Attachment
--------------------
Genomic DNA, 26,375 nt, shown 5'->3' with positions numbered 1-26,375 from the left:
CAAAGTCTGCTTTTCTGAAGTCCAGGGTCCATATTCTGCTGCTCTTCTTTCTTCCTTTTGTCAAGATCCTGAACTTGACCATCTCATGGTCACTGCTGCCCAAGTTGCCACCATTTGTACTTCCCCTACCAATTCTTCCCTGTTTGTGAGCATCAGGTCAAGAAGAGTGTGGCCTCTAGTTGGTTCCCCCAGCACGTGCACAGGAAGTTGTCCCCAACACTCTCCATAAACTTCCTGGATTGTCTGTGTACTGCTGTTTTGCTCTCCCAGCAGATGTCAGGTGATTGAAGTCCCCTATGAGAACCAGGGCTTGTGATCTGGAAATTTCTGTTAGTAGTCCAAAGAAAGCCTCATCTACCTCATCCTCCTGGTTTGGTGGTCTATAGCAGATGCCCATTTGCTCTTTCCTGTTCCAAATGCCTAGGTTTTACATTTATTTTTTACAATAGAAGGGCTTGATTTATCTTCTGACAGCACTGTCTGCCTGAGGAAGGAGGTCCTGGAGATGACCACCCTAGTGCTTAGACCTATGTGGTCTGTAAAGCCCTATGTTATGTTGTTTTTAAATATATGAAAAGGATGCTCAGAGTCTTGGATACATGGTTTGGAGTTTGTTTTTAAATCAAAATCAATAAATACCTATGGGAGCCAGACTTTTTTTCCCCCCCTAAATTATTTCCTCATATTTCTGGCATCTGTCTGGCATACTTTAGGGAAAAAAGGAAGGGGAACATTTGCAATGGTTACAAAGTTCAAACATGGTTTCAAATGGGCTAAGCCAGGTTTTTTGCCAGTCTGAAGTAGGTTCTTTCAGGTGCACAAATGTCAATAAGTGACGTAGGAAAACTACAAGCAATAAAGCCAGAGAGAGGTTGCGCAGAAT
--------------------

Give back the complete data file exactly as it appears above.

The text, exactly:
Genomic DNA, 26,375 nt, shown 5'->3' with positions numbered 1-26,375 from the left:
CAAAGTCTGCTTTTCTGAAGTCCAGGGTCCATATTCTGCTGCTCTTCTTTCTTCCTTTTGTCAAGATCCTGAACTTGACCATCTCATGGTCACTGCTGCCCAAGTTGCCACCATTTGTACTTCCCCTACCAATTCTTCCCTGTTTGTGAGCATCAGGTCAAGAAGAGTGTGGCCTCTAGTTGGTTCCCCCAGCACGTGCACAGGAAGTTGTCCCCAACACTCTCCATAAACTTCCTGGATTGTCTGTGTACTGCTGTTTTGCTCTCCCAGCAGATGTCAGGTGATTGAAGTCCCCTATGAGAACCAGGGCTTGTGATCTGGAAATTTCTGTTAGTAGTCCAAAGAAAGCCTCATCTACCTCATCCTCCTGGTTTGGTGGTCTATAGCAGATGCCCATTTGCTCTTTCCTGTTCCAAATGCCTAGGTTTTACATTTATTTTTTACAATAGAAGGGCTTGATTTATCTTCTGACAGCACTGTCTGCCTGAGGAAGGAGGTCCTGGAGATGACCACCCTAGTGCTTAGACCTATGTGGTCTGTAAAGCCCTATGTTATGTTGTTTTTAAATATATGAAAAGGATGCTCAGAGTCTTGGATACATGGTTTGGAGTTTGTTTTTAAATCAAAATCAATAAATACCTATGGGAGCCAGACTTTTTTTCCCCCCCTAAATTATTTCCTCATATTTCTGGCATCTGTCTGGCATACTTTAGGGAAAAAAGGAAGGGGAACATTTGCAATGGTTACAAAGTTCAAACATGGTTTCAAATGGGCTAAGCCAGGTTTTTTGCCAGTCTGAAGTAGGTTCTTTCAGGTGCACAAATGTCAATAAGTGACGTAGGAAAACTACAAGCAATAAAGCCAGAGAGAGGTTGCGCAGAAT